Parallel IRS Investigations a Wolf In Lambs Clothing

Howard RichshaferBackground

A. 34 years ago, a major federal appeals court was outraged by IRS’ conduct. This is the infamous “Tweel Case.” The Court claimed it could not “condone [IRS’] shocking conduct.” The Court admonished IRS that taxpayers expect good faith from the government in enforcing and collecting taxes. The Court directed IRS to discontinue using “sneaky and deliberate deception” during civil audits to gather evidence leading to criminal tax prosecutions.1 Mainly due to Tweel, IRS adopted policies requiring revenue officers, revenue agents, and tax auditors to suspend civil investigations if potential fraud is uncovered.

B. Recent IRS policies (quietly surfacing in 2009 and 2010) introduced new investigative standards teetering on the edge of “sneaky and deliberate deception.” They may even violate your client’s Tweel rights: to be free of unreasonable searches and seizures. These new policies instruct examiners: (1) not to disclose to a taxpayer or the taxpayer’s representative that the investigation has been referred to IRS’ criminal division, (2) to intentionally mislead the taxpayer about the examiner’s sharing of evidence with IRS’ criminal agents, and (3) to continue the civil examination while concurrently working closely with IRS criminal agents. Are IRS’ new policies quietly returning to the old pre-Tweel policies of “sneaky and deliberate deception”?

C. Practitioners must be more careful to protect tax clients and themselves. These new policies relate to IRS’ “parallel investigation” program.

D. They are found in IRS’ Internal Revenue Manual, or “IRM.” The IRM contains IRS policies, guidelines, and instructions concerning its operations. The IRM is updated by “Manual Supplements.” The IRM is not legally binding on taxpayers. This is because they are only directed to its agents, examiners, and other employees. Nonetheless, the IRM is an excellent research source for tax practitioners. It tells practitioners what IRS is looking for during an audit or investigation. It instructs its agents on applying penalties, and other administrative procedures. And, it instructs its examiners on the “do’s and don’ts” of conducting parallel investigations—the topic of this article.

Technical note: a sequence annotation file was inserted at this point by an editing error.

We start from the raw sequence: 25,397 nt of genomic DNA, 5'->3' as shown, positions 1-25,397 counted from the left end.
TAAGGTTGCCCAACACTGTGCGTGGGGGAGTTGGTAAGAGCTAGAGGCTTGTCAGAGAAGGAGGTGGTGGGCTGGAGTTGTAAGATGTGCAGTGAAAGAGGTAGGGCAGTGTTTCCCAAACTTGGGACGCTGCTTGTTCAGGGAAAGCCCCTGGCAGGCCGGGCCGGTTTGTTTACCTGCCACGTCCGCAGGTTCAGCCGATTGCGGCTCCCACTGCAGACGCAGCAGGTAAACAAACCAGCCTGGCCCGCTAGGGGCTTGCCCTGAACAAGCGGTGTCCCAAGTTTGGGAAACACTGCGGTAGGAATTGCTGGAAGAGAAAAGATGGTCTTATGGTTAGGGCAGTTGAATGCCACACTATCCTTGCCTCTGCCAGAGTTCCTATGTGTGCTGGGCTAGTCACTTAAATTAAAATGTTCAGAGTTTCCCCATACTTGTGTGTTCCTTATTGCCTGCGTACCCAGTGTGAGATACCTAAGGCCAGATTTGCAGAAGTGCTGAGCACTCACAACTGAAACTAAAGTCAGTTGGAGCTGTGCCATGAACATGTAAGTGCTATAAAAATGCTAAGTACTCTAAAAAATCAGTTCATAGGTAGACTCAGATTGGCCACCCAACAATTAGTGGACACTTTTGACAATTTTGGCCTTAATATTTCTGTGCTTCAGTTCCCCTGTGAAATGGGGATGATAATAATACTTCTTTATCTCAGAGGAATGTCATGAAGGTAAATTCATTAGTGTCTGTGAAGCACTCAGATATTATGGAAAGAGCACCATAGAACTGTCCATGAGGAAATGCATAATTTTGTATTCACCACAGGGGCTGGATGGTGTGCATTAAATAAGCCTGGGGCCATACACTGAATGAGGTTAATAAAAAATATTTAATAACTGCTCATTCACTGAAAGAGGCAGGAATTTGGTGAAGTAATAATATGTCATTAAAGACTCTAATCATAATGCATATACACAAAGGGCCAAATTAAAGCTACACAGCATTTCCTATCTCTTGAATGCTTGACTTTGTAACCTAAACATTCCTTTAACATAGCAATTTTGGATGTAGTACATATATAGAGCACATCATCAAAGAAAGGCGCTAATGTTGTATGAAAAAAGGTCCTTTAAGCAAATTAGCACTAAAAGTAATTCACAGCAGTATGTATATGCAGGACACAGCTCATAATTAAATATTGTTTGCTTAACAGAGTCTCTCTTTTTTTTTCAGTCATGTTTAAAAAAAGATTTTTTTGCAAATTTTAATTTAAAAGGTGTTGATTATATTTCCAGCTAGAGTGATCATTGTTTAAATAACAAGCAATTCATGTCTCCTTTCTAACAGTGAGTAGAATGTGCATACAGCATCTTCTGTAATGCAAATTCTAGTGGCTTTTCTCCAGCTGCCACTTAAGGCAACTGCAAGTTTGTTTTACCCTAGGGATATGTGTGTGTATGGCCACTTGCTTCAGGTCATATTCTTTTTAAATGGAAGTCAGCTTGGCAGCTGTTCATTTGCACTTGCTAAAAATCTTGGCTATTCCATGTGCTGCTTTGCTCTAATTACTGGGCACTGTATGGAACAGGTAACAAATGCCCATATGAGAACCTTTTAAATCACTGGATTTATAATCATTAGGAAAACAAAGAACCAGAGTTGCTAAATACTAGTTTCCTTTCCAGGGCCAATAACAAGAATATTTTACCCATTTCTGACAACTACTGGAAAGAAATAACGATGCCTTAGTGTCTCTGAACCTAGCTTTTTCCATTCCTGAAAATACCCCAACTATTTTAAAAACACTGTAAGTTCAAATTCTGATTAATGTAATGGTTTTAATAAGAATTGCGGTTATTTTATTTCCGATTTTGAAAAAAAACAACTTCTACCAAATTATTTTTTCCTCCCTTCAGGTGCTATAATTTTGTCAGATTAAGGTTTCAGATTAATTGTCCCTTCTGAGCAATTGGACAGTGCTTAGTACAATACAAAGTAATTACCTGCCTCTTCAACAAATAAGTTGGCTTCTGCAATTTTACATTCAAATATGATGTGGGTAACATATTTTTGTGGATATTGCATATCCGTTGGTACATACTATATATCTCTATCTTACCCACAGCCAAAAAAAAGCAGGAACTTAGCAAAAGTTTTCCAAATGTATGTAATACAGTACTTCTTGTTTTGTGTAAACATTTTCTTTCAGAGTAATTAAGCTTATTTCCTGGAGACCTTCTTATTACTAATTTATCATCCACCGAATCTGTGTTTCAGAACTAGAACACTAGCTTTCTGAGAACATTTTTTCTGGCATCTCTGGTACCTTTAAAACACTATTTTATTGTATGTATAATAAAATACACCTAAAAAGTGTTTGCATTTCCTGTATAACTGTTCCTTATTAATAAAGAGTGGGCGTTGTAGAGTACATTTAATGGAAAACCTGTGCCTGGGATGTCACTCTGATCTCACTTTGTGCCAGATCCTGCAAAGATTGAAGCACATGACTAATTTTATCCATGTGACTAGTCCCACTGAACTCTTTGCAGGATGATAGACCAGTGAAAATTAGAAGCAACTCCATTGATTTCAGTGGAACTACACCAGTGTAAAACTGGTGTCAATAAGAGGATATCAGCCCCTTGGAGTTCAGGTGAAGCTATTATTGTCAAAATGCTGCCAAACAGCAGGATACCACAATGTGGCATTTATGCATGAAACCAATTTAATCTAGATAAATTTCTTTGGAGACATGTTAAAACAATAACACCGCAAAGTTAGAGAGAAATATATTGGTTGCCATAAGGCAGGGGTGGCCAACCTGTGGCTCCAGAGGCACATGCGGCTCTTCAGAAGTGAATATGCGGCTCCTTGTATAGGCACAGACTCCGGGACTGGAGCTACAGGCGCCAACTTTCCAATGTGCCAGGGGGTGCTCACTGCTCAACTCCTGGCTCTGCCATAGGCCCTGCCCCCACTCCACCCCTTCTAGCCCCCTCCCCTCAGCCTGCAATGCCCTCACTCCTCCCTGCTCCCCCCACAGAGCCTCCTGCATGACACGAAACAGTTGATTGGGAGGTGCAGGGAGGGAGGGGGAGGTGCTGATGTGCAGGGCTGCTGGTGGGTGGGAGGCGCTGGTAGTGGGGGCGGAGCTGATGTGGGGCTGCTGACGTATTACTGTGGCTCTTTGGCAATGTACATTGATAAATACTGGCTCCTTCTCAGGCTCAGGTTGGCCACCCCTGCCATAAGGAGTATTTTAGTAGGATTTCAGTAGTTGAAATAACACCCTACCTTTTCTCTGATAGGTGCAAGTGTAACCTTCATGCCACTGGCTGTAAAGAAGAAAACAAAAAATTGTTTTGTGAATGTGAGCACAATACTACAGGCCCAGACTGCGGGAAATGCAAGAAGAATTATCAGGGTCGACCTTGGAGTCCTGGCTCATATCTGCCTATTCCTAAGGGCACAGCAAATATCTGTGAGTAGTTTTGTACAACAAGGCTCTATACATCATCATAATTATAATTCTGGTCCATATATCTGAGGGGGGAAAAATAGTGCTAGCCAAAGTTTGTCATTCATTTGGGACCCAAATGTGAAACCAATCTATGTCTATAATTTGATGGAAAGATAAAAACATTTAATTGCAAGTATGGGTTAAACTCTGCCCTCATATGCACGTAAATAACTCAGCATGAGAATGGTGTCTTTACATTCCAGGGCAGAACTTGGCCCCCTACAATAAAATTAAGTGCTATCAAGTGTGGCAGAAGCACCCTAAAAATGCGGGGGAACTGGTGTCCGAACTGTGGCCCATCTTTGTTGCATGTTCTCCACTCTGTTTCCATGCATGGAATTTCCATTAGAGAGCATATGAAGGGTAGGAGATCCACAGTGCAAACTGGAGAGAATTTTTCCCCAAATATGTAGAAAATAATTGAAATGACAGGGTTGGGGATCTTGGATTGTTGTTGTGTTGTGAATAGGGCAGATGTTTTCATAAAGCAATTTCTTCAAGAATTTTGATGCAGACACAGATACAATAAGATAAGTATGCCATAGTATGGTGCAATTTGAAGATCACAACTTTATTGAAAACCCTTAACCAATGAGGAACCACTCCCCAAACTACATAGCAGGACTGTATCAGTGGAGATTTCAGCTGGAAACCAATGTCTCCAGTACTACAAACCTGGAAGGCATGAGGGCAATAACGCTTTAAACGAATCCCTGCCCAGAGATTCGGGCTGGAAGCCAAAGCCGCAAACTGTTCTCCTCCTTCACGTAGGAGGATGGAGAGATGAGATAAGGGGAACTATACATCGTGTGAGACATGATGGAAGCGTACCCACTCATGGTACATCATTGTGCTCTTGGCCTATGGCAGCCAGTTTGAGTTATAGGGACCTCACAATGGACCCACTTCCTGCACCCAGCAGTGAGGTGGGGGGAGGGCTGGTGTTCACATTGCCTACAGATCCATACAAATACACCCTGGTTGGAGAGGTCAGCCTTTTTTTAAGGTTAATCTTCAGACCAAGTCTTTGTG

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  • About the Author


    Howard L. Richshafer

    Howard Richshafer joined Wood + Lamping in 2008, and his practice is focused on civil and criminal tax problems, estate planning and probate, tax court trial work, mergers and acquisitions, and general corporate business matters. Howard is also a licensed Ohio CPA. Over the past 40 years, Howard has represented clients experiencing all types of civil and criminal tax problems with IRS. Those problems include IRS audits, IRS criminal investigations, enforced collection of unpaid tax liabilities involving levies, liens, and seizures of assets and income.

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